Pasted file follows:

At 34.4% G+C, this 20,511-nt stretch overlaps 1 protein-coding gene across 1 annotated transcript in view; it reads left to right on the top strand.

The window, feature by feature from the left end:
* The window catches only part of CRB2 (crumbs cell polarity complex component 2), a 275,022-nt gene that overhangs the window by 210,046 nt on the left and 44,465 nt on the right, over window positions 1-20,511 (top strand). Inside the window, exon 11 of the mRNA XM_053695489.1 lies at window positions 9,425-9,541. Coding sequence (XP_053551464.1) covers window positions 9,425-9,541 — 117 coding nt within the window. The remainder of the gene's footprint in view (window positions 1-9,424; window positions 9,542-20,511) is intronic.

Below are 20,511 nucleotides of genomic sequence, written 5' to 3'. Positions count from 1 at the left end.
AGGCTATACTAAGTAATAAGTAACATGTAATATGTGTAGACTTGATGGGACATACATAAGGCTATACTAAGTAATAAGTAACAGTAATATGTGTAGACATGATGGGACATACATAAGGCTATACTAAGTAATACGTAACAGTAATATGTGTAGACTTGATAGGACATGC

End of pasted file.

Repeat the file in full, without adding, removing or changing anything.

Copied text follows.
At 34.4% G+C, this 20,511-nt stretch overlaps 1 protein-coding gene across 1 annotated transcript in view; it reads left to right on the top strand.

The window, feature by feature from the left end:
* The window catches only part of CRB2 (crumbs cell polarity complex component 2), a 275,022-nt gene that overhangs the window by 210,046 nt on the left and 44,465 nt on the right, over window positions 1-20,511 (top strand). Inside the window, exon 11 of the mRNA XM_053695489.1 lies at window positions 9,425-9,541. Coding sequence (XP_053551464.1) covers window positions 9,425-9,541 — 117 coding nt within the window. The remainder of the gene's footprint in view (window positions 1-9,424; window positions 9,542-20,511) is intronic.

Below are 20,511 nucleotides of genomic sequence, written 5' to 3'. Positions count from 1 at the left end.
AGGCTATACTAAGTAATAAGTAACATGTAATATGTGTAGACTTGATGGGACATACATAAGGCTATACTAAGTAATAAGTAACAGTAATATGTGTAGACATGATGGGACATACATAAGGCTATACTAAGTAATACGTAACAGTAATATGTGTAGACTTGATAGGACATGC